Physician’s Dream, continued from page 3

deadly diseases. But for Hodgkin lymphoma, she said, “there is not a good understanding of the genetics and the biology behind what creates a Reed Sternberg cell, why they’re there and how we might be better able to get rid of them.” Her husband, Dr. Tim Flerlage, is finishing a combined fellowship in infectious disease and ICU for pediatrics at St. Jude and Le Bonheur. In their spare time, they enjoy the outdoors, hiking, running and golf. They also enjoy the warmer weather, which has allowed Dr. Flerlage to ditch her snow shovel, “which is a good thing,” she said, “although I’m the person to drive everyone around when it snows.” She feels very fortunate to be at St. Jude. “I had really great mentorship along the way to help me find my path, but I also have continued to find really great mentorship here at St. Jude,” she said. “In the department, I’m one of the younger faculty, and there are incredible world leaders and experts in leukemia and lymphoma who I get to work with on a daily basis, for which I’m very grateful.” memphismedicalnews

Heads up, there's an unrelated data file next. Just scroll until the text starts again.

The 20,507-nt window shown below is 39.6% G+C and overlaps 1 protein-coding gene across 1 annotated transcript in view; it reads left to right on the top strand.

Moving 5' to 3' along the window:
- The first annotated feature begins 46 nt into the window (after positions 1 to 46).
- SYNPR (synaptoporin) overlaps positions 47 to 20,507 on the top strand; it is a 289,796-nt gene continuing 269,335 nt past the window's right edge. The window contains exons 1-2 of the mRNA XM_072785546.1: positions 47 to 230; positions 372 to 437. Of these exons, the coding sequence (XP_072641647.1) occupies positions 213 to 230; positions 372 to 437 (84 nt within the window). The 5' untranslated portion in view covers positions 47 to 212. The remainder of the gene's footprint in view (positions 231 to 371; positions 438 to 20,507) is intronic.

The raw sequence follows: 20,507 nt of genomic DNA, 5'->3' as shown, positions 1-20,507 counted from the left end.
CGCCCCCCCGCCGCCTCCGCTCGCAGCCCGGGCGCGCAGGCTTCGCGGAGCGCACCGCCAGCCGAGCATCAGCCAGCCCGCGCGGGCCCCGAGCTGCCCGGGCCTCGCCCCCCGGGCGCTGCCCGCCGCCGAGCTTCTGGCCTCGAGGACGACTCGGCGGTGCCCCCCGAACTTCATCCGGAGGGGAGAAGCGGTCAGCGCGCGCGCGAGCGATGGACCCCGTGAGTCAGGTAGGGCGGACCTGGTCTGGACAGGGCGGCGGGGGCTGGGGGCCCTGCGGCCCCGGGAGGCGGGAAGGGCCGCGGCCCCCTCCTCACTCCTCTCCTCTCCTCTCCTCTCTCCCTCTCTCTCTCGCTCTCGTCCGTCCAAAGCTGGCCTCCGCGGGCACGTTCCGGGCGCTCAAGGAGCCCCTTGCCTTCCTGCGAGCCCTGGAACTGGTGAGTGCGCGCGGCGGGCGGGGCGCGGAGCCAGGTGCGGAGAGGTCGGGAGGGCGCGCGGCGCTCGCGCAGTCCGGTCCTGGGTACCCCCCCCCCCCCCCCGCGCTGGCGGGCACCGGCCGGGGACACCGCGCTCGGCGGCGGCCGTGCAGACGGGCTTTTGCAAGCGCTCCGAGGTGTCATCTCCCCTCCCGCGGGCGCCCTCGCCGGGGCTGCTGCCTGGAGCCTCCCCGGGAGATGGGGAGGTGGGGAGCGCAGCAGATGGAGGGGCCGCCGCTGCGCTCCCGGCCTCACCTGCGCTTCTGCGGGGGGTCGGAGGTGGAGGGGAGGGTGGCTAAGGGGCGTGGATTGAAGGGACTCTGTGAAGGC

Hope and Healing, continued from page 9 other mental health professionals. Working with vendors, employers can ensure that employees and their covered family members benefit from this Model. Innovation can also mitigate the access issues. High-quality, cost-effective, evidence-based solutions that are appropriate for the patient’s condition across the continuum of acute and chronic care are available. Employers are bridging care gaps by working closely with their health plans and other vendors to offer and promote things like EAPs, telemental health, pharmacogenomics, online cognitive behavioral therapy (CBT), resiliency and stress reduction training, second opinion services, and more.

Personalized Treatment